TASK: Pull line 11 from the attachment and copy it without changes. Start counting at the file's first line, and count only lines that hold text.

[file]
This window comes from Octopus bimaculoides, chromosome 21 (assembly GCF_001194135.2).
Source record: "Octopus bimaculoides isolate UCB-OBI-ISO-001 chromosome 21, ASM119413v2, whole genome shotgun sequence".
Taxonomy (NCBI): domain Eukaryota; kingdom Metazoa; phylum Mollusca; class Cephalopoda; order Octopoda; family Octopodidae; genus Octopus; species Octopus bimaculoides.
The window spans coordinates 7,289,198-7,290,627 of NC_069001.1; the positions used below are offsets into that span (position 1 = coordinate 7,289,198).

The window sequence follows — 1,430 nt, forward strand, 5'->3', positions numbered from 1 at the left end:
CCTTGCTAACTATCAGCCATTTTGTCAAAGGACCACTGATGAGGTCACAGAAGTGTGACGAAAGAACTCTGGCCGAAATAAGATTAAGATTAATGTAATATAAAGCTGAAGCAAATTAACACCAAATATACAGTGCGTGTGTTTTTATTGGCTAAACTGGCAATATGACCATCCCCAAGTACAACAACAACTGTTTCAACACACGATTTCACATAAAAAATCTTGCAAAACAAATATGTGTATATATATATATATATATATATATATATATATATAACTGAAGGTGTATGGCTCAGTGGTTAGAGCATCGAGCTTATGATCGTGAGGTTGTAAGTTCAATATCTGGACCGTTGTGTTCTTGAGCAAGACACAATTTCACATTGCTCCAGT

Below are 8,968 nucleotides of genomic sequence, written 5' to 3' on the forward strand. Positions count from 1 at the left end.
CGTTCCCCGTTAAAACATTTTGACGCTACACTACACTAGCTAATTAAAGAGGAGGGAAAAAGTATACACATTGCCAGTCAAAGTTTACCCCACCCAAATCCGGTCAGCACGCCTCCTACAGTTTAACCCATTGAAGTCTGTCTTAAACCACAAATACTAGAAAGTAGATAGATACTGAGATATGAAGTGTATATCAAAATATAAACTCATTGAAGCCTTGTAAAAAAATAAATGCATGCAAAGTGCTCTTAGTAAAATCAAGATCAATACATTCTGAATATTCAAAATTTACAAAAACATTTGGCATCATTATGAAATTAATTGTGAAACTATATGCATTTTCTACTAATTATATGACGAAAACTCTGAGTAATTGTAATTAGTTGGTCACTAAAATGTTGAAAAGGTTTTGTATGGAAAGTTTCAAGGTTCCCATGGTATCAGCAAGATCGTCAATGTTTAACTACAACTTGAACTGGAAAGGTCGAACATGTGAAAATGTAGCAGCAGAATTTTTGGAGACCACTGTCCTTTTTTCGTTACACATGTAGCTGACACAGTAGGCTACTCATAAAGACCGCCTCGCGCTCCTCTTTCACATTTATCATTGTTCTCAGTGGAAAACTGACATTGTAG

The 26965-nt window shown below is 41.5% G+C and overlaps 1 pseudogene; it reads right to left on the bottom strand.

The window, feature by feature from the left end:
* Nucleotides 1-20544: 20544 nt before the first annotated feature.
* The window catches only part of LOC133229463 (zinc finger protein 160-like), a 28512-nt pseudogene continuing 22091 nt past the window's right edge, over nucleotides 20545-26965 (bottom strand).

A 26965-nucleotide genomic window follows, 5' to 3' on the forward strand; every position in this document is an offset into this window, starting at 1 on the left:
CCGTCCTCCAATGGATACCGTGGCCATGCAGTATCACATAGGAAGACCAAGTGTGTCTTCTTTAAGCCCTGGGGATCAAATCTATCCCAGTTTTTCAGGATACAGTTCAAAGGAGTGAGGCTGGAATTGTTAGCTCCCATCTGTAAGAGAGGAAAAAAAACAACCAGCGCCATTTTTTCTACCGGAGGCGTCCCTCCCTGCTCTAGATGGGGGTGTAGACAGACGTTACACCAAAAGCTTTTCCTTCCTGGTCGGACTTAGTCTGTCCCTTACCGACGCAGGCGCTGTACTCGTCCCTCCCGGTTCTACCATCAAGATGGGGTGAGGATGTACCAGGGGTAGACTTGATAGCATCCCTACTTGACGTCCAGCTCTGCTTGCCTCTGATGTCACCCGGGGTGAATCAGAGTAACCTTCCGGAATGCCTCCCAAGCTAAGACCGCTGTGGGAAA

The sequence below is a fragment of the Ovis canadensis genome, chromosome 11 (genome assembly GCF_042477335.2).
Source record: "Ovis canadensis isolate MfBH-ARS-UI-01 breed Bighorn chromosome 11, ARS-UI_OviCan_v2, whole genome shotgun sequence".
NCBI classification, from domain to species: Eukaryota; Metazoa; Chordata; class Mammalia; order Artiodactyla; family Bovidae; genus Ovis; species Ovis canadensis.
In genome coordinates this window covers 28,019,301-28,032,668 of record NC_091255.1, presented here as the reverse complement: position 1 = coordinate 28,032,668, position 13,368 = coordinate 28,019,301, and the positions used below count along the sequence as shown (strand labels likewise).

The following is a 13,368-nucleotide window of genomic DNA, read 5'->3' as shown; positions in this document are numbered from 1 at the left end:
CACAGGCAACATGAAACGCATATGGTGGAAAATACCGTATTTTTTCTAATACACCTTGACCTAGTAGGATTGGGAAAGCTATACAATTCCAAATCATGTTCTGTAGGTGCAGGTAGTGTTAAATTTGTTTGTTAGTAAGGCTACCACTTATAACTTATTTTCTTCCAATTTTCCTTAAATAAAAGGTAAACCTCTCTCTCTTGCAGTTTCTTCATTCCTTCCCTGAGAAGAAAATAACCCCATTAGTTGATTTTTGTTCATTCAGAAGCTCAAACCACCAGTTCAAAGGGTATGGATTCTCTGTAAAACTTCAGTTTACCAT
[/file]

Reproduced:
* Nucleotides 1-20544: 20544 nt before the first annotated feature.